Portland high-rise copes with rising use of intravenous drugs in neighborhood
PORTLAND — Back Bay Tower, a 16-story luxury apartment building at 401 Cumberland Ave., has a waiting list of prospective tenants.
But the building seems to be attracting something much less desirable these days.
In the past few months, residents and staff have been finding "significantly" more used syringes and other drug paraphernalia on the grounds, property administrator Amy Winn said Monday.
"Before, it used to be we'd find (a syringe) maybe a couple times a week. Now it's seven days a week, and we're finding multiple syringes." In addition, she said, more "aggressive" people are hanging out near the building.
The situation will be discussed by Bayside's neighborhood watch group at its next meeting, at Back Bay Tower on Tuesday, Oct. 8, at 6 p.m.
The problem of illicit drug use near the tower was dramatized last month when children from the building found an unconscious man near their school bus stop with a hypodermic needle in his arm, Winn said. The stop, at Cumberland Avenue and Mechanic Street, has since been moved to the building's front entrance.
Police did not immediately respond to attempts to get more information about the apparent rise in drug activity near the tower, but are aware of the problem, according to Winn.
"I think the community policing has been stepped up, and (the officers) are doing the best they can," she said. "But the problem is overwhelming."
Steve Hirshon, Bayside Neighborhood Association president, said the problem has been an "ongoing" one for the area. But he said he believes the use of intravenous drugs such as heroin may be growing in the neighborhood as users switch from prescription painkillers like oxycodone, which are increasingly difficult and expensive to obtain.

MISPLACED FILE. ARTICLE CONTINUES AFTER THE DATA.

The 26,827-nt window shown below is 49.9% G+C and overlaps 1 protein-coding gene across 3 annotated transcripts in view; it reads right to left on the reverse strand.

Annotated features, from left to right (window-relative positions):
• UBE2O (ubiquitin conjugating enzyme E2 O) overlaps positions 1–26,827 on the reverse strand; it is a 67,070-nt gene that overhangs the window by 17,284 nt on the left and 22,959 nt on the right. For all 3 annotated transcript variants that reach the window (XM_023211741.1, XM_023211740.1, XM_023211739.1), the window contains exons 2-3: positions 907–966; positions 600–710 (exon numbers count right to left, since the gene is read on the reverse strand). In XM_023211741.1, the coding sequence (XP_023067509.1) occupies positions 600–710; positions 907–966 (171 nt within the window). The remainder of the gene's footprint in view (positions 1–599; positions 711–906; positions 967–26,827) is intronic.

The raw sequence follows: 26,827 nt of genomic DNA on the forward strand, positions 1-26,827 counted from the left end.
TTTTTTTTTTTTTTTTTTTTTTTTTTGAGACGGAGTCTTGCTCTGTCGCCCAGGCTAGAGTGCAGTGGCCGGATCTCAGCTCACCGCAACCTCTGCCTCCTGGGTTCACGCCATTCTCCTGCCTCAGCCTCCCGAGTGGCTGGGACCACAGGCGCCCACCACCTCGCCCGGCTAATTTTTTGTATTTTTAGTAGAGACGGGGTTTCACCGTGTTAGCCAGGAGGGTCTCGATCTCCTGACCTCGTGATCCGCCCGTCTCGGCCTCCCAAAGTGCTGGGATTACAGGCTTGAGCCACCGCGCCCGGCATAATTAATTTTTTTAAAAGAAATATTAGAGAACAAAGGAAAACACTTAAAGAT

"This is something the neighborhood's lived with," he said. "What's going on now isn't really a matter of a surge (in drug use), it's a matter of the drug of choice. People are turning to injectables."
Other evidence may support Hirshon's theory.
Earlier this year, city officials reported that heroin use in Portland had "increased dramatically." In May, for example, emergency personnel responded to five overdoses – including one death – during a single 24-hour period.
In July, the epidemic of heroin use in Portland made the headlines of The New York Times. The paper reported that northern New England was regarded as a "wide-open market" for the drug, where a bag of heroin selling for $6 in New York can fetch $30 or $40.
Hirshon noted that Back Bay Tower could be seeing an increase in the syringes because the large building and its grounds may be difficult to monitor, providing secluded areas where users can shoot up.
That's one of the reasons Winn has stepped up safety measures recently. She has hired two private security officers and installed additional outdoor lighting. And she's excited that a proposed 57-unit affordable housing development at 409 Cumberland Ave. may bring more people to the area.
"We think (the development) is a great complement to us, and it may deter some of this behavior since there will be more people around," she said.
If the problem continues, Winn said she worries that Back Bay Tower residents may move elsewhere. She said she believes the building has already lost a few long-term residents for that reason.
"This has to be addressed. Bayside is an up-and-coming place, and I love being in this neighborhood," said Winn, who besides managing the building has lived in it for 22 years. "The majority of residents here don't want to think about going anywhere else."